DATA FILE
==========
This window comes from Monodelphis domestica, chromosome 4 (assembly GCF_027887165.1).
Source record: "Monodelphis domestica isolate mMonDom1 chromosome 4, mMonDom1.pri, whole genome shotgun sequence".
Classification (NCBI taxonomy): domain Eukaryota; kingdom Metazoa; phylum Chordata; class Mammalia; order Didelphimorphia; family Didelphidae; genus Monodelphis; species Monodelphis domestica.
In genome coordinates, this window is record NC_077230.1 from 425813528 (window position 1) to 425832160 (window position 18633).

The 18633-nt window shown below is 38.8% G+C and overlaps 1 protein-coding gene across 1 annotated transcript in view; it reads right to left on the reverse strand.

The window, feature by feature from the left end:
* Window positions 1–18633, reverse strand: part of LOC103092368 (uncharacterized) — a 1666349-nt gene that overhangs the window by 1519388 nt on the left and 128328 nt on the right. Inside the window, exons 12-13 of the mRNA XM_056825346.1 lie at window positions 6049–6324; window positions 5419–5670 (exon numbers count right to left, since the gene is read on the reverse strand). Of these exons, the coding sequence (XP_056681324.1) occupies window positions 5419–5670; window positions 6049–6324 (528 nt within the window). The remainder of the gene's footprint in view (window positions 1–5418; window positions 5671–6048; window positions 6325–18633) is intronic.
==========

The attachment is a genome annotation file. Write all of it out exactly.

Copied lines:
This window comes from Monodelphis domestica, chromosome 4 (assembly GCF_027887165.1).
Source record: "Monodelphis domestica isolate mMonDom1 chromosome 4, mMonDom1.pri, whole genome shotgun sequence".
Classification (NCBI taxonomy): domain Eukaryota; kingdom Metazoa; phylum Chordata; class Mammalia; order Didelphimorphia; family Didelphidae; genus Monodelphis; species Monodelphis domestica.
In genome coordinates, this window is record NC_077230.1 from 425813528 (window position 1) to 425832160 (window position 18633).

The 18633-nt window shown below is 38.8% G+C and overlaps 1 protein-coding gene across 1 annotated transcript in view; it reads right to left on the reverse strand.

The window, feature by feature from the left end:
* Window positions 1–18633, reverse strand: part of LOC103092368 (uncharacterized) — a 1666349-nt gene that overhangs the window by 1519388 nt on the left and 128328 nt on the right. Inside the window, exons 12-13 of the mRNA XM_056825346.1 lie at window positions 6049–6324; window positions 5419–5670 (exon numbers count right to left, since the gene is read on the reverse strand). Of these exons, the coding sequence (XP_056681324.1) occupies window positions 5419–5670; window positions 6049–6324 (528 nt within the window). The remainder of the gene's footprint in view (window positions 1–5418; window positions 5671–6048; window positions 6325–18633) is intronic.